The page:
Features

  • Historical view of CMR

    History of the Refuge

    Take a trip back in time, through dinosaurs, outlaws and the "Fort Peck Game Range" and learn how Charles M. Russell NWR came to be.

    History of the Refuge

  • WPA sign

    CMR Wetland Management District

    The District consists of Waterfowl Production Areas, which are open to the public, and private land easements.

    Visit the CMR Wetland Management District website

  • Robin with worm 218 x 116

    CMR Wildlife

    From rare mammals to abundant insects, explore the variety of wildlife found on CMR.

    Wildlife

What's new at CMR

Seasonally Closed Roads

Due to the abundance of snow, the seasonally closed roads on CMR NWR will remain closed beyond March 1st. We will announce when they are open.

Seasonally Closed Roads map

CMR's Officer Receives Award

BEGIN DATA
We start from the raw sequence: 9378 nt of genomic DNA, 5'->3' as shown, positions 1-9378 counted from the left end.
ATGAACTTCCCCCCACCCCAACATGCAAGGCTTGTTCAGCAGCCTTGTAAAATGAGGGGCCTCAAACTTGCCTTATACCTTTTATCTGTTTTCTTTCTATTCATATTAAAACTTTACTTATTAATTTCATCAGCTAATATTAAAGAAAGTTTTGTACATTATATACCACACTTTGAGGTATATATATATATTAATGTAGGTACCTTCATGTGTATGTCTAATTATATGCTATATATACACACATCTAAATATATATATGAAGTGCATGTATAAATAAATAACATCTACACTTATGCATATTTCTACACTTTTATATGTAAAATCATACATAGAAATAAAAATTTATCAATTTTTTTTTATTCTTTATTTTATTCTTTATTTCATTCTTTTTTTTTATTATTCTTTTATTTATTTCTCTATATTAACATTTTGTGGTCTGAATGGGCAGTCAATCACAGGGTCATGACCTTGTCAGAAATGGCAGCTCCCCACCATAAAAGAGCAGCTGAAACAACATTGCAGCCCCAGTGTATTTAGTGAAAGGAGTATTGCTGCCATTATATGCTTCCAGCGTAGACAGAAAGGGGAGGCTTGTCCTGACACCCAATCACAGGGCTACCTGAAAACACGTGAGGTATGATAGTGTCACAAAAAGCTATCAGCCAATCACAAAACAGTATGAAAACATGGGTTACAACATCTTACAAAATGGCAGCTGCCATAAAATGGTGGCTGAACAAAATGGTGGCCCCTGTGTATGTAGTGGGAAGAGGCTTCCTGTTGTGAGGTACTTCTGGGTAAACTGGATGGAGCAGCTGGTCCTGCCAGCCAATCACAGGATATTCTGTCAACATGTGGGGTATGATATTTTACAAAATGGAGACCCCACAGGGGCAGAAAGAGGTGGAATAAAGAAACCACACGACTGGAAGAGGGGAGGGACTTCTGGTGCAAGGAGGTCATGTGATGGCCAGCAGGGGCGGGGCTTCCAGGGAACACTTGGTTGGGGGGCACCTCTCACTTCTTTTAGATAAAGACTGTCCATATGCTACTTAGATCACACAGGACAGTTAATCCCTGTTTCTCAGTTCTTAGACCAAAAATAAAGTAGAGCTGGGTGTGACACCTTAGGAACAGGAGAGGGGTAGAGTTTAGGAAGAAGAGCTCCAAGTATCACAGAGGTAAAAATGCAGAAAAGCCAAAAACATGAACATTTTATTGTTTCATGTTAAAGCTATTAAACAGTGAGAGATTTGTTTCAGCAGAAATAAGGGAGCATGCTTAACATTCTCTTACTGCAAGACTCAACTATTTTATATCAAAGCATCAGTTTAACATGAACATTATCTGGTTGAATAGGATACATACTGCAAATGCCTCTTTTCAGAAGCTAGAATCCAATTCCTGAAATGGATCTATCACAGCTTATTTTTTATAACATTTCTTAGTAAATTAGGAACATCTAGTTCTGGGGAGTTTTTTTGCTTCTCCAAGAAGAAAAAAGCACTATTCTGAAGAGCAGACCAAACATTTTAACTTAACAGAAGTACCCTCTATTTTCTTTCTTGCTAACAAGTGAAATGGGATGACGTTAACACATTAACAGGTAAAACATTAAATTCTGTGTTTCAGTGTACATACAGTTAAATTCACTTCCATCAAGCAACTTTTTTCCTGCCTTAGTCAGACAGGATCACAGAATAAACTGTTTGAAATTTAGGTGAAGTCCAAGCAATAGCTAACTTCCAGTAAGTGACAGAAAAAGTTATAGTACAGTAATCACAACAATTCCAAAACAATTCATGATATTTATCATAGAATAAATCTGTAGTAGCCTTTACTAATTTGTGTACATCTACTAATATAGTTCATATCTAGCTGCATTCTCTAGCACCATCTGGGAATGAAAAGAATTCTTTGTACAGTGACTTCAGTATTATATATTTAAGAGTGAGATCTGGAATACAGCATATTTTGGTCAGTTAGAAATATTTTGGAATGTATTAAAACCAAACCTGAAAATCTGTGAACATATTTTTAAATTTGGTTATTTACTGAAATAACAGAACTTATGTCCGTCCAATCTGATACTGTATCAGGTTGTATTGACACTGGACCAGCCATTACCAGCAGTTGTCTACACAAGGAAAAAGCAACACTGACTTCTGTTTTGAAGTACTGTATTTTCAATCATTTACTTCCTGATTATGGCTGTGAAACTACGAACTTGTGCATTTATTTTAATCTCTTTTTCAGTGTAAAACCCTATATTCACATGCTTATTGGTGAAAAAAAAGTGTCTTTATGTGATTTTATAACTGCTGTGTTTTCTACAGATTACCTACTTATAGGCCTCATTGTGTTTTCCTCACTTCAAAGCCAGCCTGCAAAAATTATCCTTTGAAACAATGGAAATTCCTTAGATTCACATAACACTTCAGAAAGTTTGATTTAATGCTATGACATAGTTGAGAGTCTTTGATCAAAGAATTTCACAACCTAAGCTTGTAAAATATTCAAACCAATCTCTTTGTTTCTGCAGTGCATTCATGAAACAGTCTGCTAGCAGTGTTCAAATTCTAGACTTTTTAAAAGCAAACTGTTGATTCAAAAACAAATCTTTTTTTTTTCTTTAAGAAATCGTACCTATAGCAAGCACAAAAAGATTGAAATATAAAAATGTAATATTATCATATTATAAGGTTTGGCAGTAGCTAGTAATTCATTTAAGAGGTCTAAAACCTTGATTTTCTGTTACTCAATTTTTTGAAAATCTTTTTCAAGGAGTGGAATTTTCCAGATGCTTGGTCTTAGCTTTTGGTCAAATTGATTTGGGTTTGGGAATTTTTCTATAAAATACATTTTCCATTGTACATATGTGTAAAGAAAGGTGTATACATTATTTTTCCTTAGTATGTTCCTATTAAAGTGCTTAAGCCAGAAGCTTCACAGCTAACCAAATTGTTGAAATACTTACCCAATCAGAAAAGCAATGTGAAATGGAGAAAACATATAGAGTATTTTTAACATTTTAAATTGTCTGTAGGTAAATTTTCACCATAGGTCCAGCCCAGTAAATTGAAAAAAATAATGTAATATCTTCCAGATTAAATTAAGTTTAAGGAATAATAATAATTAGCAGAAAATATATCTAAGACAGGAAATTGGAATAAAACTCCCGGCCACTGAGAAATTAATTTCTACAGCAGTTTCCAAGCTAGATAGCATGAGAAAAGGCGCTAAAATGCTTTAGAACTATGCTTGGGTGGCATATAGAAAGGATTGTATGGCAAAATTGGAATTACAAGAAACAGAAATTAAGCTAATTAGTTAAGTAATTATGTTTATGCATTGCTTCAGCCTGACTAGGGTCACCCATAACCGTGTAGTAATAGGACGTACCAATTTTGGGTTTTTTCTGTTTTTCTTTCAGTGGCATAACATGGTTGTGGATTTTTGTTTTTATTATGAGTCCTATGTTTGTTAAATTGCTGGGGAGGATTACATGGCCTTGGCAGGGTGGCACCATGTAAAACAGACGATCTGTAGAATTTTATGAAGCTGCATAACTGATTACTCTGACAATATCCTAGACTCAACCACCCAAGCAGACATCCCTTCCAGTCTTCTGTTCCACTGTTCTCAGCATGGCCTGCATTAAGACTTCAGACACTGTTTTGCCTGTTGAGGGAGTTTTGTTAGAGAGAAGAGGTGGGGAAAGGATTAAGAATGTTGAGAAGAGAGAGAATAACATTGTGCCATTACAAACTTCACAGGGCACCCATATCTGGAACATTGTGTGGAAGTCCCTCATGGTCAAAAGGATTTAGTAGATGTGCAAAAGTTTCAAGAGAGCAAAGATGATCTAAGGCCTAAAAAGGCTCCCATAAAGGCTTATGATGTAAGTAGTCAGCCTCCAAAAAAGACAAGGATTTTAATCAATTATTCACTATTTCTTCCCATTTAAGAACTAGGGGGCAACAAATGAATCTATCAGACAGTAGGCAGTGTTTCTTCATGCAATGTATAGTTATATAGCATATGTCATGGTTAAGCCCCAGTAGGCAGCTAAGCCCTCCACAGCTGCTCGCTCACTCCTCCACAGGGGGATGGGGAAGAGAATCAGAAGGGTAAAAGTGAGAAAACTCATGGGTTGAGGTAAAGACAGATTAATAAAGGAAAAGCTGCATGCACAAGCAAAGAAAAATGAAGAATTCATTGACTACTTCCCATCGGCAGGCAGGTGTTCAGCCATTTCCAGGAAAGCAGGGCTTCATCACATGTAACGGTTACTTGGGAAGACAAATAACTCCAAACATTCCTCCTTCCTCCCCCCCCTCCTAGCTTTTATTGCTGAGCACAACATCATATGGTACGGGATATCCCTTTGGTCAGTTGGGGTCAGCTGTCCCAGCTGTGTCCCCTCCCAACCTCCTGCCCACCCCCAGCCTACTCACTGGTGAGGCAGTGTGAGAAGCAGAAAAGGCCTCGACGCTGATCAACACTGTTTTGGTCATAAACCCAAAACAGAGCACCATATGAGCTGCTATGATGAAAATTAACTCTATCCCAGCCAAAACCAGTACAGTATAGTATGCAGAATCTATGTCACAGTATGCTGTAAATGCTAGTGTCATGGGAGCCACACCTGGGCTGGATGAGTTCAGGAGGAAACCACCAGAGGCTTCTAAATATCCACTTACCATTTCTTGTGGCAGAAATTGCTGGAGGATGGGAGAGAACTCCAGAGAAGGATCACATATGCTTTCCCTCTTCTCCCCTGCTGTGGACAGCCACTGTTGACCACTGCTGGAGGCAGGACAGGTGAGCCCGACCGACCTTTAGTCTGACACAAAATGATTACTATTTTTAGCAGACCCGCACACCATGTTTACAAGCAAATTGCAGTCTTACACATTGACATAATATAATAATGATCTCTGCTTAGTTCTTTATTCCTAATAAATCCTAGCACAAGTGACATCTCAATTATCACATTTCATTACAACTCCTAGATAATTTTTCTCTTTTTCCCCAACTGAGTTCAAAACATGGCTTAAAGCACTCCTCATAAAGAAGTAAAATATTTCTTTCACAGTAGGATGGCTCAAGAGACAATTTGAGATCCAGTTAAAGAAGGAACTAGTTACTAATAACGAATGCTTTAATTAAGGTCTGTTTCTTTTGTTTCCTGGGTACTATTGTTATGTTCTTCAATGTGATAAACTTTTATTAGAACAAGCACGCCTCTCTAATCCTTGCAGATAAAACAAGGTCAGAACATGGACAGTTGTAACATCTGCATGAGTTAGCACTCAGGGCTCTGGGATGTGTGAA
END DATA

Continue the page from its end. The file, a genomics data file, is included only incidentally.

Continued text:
CMR Federal Wildlife Officer, Deb Goeb, received the Department of the Interior Valor Award on July 4, 2017.

CMR's Officer Receives Award

Fort Peck Road Closures

Refuge roads near the Fort Peck Dam spillway will be closed during spillway repairs.

Fort Peck Road Closures
Seasons of Wildlife on CMR

Winter

sharptail

Even though the warm days of summer are just a memory, there's still plenty of wildlife to be found on Charles M. Russell NWR from November to April. Songbirds like chickadees and juncos call from the understory in sheltered coulees while deer and elk browse the windswept uplands. If the snow is deep enough to cover the northern sagebrush, pronghorns and sage grouse move south to the Refuge and beyond in search of sage. Sharp-tailed grouse survive even the harshest winters with adaptations like feathered feet and by burrowing into the snow for shelter.

About the Complex

Charles M. Russell Complex

Charles M. Russell National Wildlife Refuge is managed as part of the Charles M. Russell Complex.

Read more about the complex
About the NWRS

National Wildlife Refuge System

NWRS Logo

The National Wildlife Refuge System, within the U.S. Fish and Wildlife Service, manages a national network of lands and waters set aside to conserve America's fish, wildlife, and plants.

Learn more about the NWRS